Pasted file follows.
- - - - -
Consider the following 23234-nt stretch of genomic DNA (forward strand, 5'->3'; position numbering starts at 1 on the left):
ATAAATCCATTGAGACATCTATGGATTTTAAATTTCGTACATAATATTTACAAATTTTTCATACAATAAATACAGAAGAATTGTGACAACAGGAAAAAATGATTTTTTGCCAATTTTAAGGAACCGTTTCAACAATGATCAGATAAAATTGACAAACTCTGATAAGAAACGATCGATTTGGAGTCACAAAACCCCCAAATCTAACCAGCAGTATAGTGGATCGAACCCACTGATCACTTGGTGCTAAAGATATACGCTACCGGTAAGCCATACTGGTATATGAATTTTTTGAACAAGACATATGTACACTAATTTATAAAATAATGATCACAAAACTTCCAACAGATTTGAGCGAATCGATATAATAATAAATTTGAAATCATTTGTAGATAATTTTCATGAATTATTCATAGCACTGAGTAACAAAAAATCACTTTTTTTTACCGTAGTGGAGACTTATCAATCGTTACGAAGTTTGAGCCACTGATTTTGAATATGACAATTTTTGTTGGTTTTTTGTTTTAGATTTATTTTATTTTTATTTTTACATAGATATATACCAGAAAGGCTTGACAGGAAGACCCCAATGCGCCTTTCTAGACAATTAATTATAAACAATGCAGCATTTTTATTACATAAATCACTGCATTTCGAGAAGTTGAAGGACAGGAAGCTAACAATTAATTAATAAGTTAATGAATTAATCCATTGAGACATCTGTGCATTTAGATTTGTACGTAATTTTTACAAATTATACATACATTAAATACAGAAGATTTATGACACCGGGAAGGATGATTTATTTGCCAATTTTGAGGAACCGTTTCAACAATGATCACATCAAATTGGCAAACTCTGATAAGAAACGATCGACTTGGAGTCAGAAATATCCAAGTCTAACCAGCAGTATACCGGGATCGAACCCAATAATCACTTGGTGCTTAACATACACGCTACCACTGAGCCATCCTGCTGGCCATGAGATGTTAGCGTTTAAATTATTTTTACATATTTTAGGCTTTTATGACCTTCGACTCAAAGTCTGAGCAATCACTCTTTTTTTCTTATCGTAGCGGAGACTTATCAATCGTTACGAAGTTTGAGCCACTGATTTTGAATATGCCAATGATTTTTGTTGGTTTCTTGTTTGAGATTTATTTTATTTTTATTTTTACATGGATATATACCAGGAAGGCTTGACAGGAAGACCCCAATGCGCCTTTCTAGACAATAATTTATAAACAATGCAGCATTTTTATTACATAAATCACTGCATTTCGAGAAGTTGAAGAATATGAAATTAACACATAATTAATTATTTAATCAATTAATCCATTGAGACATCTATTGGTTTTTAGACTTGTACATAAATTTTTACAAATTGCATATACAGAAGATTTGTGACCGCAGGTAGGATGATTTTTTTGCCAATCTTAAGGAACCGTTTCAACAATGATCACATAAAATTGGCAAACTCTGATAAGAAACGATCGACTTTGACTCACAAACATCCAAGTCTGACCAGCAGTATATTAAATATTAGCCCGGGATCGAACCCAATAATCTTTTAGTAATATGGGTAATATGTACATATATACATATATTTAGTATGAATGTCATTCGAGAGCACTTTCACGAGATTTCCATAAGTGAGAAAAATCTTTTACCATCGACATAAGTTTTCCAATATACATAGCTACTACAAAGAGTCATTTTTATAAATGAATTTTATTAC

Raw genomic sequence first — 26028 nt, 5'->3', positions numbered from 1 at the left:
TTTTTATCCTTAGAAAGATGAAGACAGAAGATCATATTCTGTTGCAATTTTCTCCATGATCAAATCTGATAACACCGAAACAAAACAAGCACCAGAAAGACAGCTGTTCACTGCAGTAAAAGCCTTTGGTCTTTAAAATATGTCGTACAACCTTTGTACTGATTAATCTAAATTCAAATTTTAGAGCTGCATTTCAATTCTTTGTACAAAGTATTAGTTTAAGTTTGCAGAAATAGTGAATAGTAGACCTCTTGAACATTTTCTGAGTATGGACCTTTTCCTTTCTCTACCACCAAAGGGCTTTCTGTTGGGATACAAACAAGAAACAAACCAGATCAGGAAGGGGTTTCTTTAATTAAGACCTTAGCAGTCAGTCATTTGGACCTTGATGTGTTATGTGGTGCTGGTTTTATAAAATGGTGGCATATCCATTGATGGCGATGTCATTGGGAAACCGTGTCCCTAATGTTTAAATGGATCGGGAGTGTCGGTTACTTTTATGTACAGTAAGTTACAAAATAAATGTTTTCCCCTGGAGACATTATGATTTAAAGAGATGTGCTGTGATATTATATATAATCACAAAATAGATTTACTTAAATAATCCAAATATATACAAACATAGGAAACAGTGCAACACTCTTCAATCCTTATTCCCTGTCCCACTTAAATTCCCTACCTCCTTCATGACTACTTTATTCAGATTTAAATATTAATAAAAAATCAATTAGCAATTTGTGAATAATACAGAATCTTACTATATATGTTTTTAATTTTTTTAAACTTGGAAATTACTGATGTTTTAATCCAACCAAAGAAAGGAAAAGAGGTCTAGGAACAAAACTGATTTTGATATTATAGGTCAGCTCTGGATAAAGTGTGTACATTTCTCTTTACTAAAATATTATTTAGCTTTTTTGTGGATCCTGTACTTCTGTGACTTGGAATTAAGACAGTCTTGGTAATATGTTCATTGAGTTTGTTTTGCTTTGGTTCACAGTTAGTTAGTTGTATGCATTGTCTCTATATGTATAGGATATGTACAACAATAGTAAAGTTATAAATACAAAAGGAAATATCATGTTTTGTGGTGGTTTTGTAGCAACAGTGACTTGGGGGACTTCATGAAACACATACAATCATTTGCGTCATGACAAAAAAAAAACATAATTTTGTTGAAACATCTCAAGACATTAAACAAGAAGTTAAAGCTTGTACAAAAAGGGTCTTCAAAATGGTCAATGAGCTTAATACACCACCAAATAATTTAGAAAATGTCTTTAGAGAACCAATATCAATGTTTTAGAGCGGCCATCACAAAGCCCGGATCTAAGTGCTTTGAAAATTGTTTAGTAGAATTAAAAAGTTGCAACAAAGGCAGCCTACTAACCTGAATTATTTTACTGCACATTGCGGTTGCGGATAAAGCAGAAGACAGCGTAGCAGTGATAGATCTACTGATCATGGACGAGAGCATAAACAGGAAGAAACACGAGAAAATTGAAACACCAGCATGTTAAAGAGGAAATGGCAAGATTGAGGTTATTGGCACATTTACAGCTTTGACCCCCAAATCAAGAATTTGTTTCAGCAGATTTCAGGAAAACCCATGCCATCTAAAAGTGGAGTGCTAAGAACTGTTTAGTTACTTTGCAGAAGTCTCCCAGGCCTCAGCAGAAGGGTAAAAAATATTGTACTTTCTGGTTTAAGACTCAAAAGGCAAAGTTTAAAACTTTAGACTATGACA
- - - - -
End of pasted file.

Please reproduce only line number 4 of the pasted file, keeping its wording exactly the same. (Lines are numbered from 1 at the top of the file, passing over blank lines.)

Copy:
TTTTTATCCTTAGAAAGATGAAGACAGAAGATCATATTCTGTTGCAATTTTCTCCATGATCAAATCTGATAACACCGAAACAAAACAAGCACCAGAAAGACAGCTGTTCACTGCAGTAAAAGCCTTTGGTCTTTAAAATATGTCGTACAACCTTTGTACTGATTAATCTAAATTCAAATTTTAGAGCTGCATTTCAATTCTTTGTACAAAGTATTAGTTTAAGTTTGCAGAAATAGTGAATAGTAGACCTCTTGAACATTTTCTGAGTATGGACCTTTTCCTTTCTCTACCACCAAAGGGCTTTCTGTTGGGATACAAACAAGAAACAAACCAGATCAGGAAGGGGTTTCTTTAATTAAGACCTTAGCAGTCAGTCATTTGGACCTTGATGTGTTATGTGGTGCTGGTTTTATAAAATGGTGGCATATCCATTGATGGCGATGTCATTGGGAAACCGTGTCCCTAATGTTTAAATGGATCGGGAGTGTCGGTTACTTTTATGTACAGTAAGTTACAAAATAAATGTTTTCCCCTGGAGACATTATGATTTAAAGAGATGTGCTGTGATATTATATATAATCACAAAATAGATTTACTTAAATAATCCAAATATATACAAACATAGGAAACAGTGCAACACTCTTCAATCCTTATTCCCTGTCCCACTTAAATTCCCTACCTCCTTCATGACTACTTTATTCAGATTTAAATATTAATAAAAAATCAATTAGCAATTTGTGAATAATACAGAATCTTACTATATATGTTTTTAATTTTTTTAAACTTGGAAATTACTGATGTTTTAATCCAACCAAAGAAAGGAAAAGAGGTCTAGGAACAAAACTGATTTTGATATTATAGGTCAGCTCTGGATAAAGTGTGTACATTTCTCTTTACTAAAATATTATTTAGCTTTTTTGTGGATCCTGTACTTCTGTGACTTGGAATTAAGACAGTCTTGGTAATATGTTCATTGAGTTTGTTTTGCTTTGGTTCACAGTTAGTTAGTTGTATGCATTGTCTCTATATGTATAGGATATGTACAACAATAGTAAAGTTATAAATACAAAAGGAAATATCATGTTTTGTGGTGGTTTTGTAGCAACAGTGACTTGGGGGACTTCATGAAACACATACAATCATTTGCGTCATGACAAAAAAAAAACATAATTTTGTTGAAACATCTCAAGACATTAAACAAGAAGTTAAAGCTTGTACAAAAAGGGTCTTCAAAATGGTCAATGAGCTTAATACACCACCAAATAATTTAGAAAATGTCTTTAGAGAACCAATATCAATGTTTTAGAGCGGCCATCACAAAGCCCGGATCTAAGTGCTTTGAAAATTGTTTAGTAGAATTAAAAAGTTGCAACAAAGGCAGCCTACTAACCTGAATTATTTTACTGCACATTGCGGTTGCGGATAAAGCAGAAGACAGCGTAGCAGTGATAGATCTACTGATCATGGACGAGAGCATAAACAGGAAGAAACACGAGAAAATTGAAACACCAGCATGTTAAAGAGGAAATGGCAAGATTGAGGTTATTGGCACATTTACAGCTTTGACCCCCAAATCAAGAATTTGTTTCAGCAGATTTCAGGAAAACCCATGCCATCTAAAAGTGGAGTGCTAAGAACTGTTTAGTTACTTTGCAGAAGTCTCCCAGGCCTCAGCAGAAGGGTAAAAAATATTGTACTTTCTGGTTTAAGACTCAAAAGGCAAAGTTTAAAACTTTAGACTATGACA